You don’t need any experience just a willingness to learn and commitment to helping others. Working in care is all about having the right values: kind, patient, caring and reliable. You will receive full training and support to enable you to confidently do your role, and you will be given the opportunity to shadow other staff members which will give you the chance to see how things are done and pick up best practice. Your life experience is invaluable and will count as much as work experience.
Yes, all care providers offer full training and you will shadow experienced staff too. You will be fully supported during your induction and ongoing. If you have life experience of looking after someone it’s easy to transfer these skills into working in care.
There are so many options available once you have experience in adult social care. Within the adult social care sector you can go up the ladder becoming a senior care assistant, team leader and then on to management. If you decided to you could use the transferable skills you have gained in care and apply them to other sectors such as Hospitals, GP Surgeries, Childcare, Day centres, Care Recruitment/Agencies, Pharmacies, Support or Personal Assistant work and many more. Care Assistant experience can also be great if you are looking to go into further education in the Medical or Health sectors.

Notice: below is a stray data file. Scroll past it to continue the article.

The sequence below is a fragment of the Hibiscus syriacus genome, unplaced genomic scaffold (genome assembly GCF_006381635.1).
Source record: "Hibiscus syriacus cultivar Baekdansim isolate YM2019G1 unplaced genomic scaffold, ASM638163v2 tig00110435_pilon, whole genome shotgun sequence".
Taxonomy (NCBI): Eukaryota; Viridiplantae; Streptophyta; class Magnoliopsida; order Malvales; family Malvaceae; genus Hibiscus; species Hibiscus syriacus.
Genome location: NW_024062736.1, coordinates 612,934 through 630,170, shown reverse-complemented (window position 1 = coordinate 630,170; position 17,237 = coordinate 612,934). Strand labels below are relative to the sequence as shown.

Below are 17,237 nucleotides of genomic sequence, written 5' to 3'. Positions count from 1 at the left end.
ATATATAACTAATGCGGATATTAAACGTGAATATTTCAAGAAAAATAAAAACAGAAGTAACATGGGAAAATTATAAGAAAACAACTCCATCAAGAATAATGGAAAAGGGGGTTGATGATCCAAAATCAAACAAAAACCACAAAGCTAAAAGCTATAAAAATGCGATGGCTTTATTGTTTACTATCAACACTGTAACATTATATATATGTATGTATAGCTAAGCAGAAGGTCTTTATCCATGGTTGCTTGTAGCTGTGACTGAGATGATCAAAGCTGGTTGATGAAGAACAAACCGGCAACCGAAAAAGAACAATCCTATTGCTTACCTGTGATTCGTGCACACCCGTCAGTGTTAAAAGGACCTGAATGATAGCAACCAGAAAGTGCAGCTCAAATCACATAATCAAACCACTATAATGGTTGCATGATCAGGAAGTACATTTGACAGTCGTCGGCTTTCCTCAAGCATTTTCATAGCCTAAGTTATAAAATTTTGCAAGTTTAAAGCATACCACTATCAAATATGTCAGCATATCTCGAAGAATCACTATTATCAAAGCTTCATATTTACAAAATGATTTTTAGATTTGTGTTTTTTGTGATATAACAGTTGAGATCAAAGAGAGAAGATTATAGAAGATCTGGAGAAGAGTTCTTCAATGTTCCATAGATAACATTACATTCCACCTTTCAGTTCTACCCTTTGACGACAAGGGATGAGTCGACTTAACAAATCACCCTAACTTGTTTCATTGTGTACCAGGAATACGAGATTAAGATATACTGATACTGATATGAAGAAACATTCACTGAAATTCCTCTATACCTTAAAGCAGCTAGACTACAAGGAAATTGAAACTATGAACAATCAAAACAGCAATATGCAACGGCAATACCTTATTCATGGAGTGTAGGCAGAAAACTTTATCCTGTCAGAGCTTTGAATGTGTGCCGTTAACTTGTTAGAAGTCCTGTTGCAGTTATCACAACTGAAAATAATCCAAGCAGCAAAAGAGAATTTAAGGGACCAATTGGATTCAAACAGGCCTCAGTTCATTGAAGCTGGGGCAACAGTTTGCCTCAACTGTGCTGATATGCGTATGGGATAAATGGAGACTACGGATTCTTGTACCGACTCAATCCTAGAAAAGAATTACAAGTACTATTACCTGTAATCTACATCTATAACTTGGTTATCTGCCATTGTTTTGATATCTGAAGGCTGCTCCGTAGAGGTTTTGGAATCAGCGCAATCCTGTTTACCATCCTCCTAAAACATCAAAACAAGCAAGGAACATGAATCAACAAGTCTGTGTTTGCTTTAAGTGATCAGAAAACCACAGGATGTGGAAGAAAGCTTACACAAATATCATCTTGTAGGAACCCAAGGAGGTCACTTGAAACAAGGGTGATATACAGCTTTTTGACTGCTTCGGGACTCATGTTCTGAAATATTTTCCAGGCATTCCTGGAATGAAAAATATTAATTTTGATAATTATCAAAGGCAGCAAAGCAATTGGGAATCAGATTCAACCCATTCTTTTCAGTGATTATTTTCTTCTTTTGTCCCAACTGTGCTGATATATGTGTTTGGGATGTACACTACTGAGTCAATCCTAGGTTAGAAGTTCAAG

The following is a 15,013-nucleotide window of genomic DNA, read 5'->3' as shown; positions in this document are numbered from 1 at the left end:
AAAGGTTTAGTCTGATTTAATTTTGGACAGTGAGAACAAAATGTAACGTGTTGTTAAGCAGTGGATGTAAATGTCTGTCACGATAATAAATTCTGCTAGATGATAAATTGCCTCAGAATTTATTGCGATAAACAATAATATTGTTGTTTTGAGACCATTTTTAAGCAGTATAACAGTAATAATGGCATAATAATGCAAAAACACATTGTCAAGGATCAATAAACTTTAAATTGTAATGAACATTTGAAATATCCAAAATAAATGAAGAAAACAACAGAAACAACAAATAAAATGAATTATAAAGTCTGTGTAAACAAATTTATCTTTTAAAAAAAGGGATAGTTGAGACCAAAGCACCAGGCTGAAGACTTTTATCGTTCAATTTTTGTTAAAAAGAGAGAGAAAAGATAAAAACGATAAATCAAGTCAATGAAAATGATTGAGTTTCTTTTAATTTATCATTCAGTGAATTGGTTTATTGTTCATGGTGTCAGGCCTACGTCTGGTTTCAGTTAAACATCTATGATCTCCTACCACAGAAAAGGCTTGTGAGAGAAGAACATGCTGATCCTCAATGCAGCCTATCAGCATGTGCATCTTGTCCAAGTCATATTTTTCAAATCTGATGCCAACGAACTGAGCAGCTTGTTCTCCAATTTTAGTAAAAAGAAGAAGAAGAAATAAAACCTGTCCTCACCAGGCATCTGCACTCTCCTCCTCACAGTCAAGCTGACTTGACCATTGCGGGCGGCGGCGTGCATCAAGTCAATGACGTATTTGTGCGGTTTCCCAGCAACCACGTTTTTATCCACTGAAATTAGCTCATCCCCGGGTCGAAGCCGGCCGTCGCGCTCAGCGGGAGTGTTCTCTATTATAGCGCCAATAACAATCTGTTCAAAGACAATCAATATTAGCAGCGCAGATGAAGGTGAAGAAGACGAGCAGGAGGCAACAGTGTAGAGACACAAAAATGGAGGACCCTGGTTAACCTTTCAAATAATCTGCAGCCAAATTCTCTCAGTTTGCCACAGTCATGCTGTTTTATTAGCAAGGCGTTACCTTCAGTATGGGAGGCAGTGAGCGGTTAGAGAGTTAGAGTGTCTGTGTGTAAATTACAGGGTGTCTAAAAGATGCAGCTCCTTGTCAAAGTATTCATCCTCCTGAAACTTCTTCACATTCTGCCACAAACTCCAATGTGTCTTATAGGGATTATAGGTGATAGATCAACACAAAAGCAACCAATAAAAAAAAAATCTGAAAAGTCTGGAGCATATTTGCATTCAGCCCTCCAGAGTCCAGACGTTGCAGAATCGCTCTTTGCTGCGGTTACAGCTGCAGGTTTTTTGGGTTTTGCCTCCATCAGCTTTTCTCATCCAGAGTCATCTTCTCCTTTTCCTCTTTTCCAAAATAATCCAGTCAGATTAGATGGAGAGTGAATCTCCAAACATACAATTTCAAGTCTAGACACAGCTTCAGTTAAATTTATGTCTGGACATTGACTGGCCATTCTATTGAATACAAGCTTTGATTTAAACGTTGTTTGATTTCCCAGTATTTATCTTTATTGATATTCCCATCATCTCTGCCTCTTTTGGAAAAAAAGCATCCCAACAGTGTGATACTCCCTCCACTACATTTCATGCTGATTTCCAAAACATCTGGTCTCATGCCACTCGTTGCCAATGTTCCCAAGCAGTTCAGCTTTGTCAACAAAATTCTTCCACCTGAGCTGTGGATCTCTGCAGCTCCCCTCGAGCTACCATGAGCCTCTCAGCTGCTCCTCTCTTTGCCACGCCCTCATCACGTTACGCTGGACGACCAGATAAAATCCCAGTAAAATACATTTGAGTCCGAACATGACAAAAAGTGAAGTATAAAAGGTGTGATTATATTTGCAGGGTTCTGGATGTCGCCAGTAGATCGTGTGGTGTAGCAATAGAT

You will need a DBS, this stands for Disclosure and Barring Service. This will list any cautions or convictions someone may have. You will need to declare any cautions or convictions but speak with the potential employer as decisions are considered based on the individual circumstances.
If you are able to get to the place of work by foot or reliable public transport then no you do not need your own transport. It is normally required for Domiciliary Care/Community Care as often the calls you make are not always close together.
No, you will receive all the training you need to do the role and if you opt to do an apprenticeship you can even gain qualifications while you work.
Bank/Temp work within the care sector is where you do not have set hours but work when it suits both you and the care provider. They will call you either once a week or every 2 weeks and ask what days you are available to work. If they have shifts available on those days, they will ask you to work.
There are many benefits of Bank/Temp work in care such as:
- Flexible working to fit around you
- Being able to work at specific times of the year to suit you e.g. over Xmas or school holidays
- Unlike agency you will be working with one care provider, helping you build rapport with the people you care for
- Great for earning extra money as and when you need it
The hours you will work will depend on when you are available and hours the care provider needs from you to support them.
Many people work on Bank/Temp basis and work for a few weeks as and when they need to. If you are hired as a bank/temp worker then as long as you have a conversation with the care provider about your availability and it meets their needs, this should not be an issue.
Bank/Temp work can lead to Full time or Part Time hours on a permanent basis. This depends on whether you are looking to increase and agree set hours, and based on the needs of the care provider. Many people stay on a Bank/Temp basis as they enjoy the flexibility.